Friday, January 25, 2008

What's Wrong with the Baltimore Food Scene?

This isn't a rhetorical question. It's also not one of those questions that I pose because I already know the answer, and I just want to write about it and seem smart.

No, I'm asking it very seriously.

More specifically, what I wonder is: why doesn't the Baltimore food and restaurant scene get more attention nationally?

I've been thinking around this for six or so months now, but my curiosity really came to a head just the other day, as I was finishing up my read of the February issue of Food & Wine. The magazine includes a quick article on the Superbowl party plans of Cleveland chef Michael Symon. I've heard a lot about Cleveland lately, and it's sort of surprising (Bourdain even visited last season).

I've also been hearing a lot about other smallish markets, like Richmond and Raleigh-Durham. Attention to cities like Portland and Seattle doesn't surprise me, considering their cultural climates. But Cleveland and Richmond? They just don't strike me as natural foodie cities.

So what is it that sets those places apart from Baltimore? Especially Cleveland - I think of them as somewhat similar. They both seem like working class towns in the midst of a renaissance.

Except for college, I've spent my whole life in the Baltimore-Washington corridor. I don't know much else. Obviously, I understand the difference between the food scene in DC and the one in Baltimore. But Baltimore's food and restaurant culture seems to me like it's very similar to the rest of the city: smallish but quirky and kind of cool. Comfortable in its own skin as a smaller alternative to nearby DC, Philly and even New York.

But I'm not sure that the rest of the country sees Baltimore the same way - if at all. I know we're on the radar in terms of other cultural aspects - between David Simon/Ed Burns, John Waters, and Barry Levinson, we can obviously hold our own, film-wise. We're obviously a creative town.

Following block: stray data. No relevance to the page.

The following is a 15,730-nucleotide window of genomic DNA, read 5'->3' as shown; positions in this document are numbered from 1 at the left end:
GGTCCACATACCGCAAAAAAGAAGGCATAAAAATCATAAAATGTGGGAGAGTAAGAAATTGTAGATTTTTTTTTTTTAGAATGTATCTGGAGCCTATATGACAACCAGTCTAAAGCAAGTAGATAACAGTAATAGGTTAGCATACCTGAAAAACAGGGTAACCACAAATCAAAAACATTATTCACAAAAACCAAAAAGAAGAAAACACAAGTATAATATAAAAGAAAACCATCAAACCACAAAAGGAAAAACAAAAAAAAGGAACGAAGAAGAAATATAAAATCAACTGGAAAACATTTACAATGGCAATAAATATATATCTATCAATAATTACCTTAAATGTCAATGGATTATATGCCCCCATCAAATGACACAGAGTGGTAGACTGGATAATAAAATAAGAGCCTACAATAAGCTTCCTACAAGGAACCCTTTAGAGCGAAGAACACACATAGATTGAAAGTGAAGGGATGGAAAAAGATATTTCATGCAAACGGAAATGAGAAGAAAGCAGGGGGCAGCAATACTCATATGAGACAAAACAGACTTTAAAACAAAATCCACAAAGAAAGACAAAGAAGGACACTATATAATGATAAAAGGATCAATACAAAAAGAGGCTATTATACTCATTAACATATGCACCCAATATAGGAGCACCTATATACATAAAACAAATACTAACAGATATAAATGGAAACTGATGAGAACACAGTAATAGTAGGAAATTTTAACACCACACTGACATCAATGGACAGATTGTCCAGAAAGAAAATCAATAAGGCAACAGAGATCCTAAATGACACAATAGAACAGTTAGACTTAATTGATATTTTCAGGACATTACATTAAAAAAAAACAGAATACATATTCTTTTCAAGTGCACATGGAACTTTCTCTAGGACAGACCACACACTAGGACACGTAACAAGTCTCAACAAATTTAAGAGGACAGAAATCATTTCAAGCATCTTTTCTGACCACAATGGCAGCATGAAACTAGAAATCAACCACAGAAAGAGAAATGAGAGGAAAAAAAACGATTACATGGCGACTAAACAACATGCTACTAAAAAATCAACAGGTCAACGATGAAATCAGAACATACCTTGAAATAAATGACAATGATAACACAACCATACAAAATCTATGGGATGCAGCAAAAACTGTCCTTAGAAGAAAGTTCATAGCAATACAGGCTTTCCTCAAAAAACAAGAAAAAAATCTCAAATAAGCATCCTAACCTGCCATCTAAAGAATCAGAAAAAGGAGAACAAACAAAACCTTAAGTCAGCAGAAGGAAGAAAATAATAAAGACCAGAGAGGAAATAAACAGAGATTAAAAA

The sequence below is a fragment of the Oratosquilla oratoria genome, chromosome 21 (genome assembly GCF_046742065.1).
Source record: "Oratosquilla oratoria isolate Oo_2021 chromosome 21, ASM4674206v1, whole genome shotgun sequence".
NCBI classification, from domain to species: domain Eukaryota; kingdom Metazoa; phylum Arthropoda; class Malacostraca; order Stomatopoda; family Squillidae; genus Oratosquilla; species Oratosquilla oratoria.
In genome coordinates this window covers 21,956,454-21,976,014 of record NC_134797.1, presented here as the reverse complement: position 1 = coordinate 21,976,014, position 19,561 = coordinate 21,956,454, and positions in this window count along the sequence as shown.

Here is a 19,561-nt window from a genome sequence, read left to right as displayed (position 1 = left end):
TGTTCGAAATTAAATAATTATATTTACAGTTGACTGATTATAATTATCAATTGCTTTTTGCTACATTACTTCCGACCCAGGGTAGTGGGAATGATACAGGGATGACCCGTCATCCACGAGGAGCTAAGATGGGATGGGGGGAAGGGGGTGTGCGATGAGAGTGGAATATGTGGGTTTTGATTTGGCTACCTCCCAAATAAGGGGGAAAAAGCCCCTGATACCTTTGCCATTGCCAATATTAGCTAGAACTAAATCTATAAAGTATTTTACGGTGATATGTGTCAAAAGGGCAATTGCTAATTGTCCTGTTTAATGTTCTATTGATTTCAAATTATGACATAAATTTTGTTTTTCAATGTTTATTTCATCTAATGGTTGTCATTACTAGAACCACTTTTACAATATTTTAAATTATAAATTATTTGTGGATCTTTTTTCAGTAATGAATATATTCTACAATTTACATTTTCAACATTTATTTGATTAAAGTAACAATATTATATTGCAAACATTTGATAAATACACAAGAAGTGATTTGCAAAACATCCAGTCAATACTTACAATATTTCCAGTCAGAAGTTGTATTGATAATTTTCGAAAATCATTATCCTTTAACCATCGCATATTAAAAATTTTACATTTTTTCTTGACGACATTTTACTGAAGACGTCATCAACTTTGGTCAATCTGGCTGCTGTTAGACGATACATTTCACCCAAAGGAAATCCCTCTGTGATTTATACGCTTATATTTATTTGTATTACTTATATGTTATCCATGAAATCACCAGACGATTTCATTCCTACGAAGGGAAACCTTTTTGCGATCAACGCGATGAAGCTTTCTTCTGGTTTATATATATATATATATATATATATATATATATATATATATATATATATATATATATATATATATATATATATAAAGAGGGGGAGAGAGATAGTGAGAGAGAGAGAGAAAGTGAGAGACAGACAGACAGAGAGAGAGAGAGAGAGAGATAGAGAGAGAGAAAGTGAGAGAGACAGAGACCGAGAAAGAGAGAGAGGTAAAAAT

So, at the risk of sounding Seinfeldian, what's the deal with the food world? Do we not deserve the same level of national attention that, say, Cleveland gets? Is Baltimore really just not up to par in terms of quality or creativity?

Or do we just have a PR problem on our hands?

Or, alternatively, am I wrong? IS Baltimore getting the kind of national attention I think it deserves?


Anonymous said...

I so love Baltimore and have visited several times and find that the food scene there seems to be doing well. However, like many things in Baltimore, there seems to be not enough attention given to the PR department. Or maybe its just not marketing to the right audience. Whatever the case, I think that Baltimore is so unique that is worthy of a visit. I loved it so much, I want to retire there.
David, NJ

Kit Pollard said...

Wow, David, that's high praise!

Actually, since I wrote this post, a couple of Baltimore restaurants have gotten some national press. Woodberry Kitchen and Cinghiale were both mentioned in national food magazines - and I attribute that to the PR behind those restaurants.

I wish the Bmore food scene had a collective PR effort. I really do think that would make a difference...


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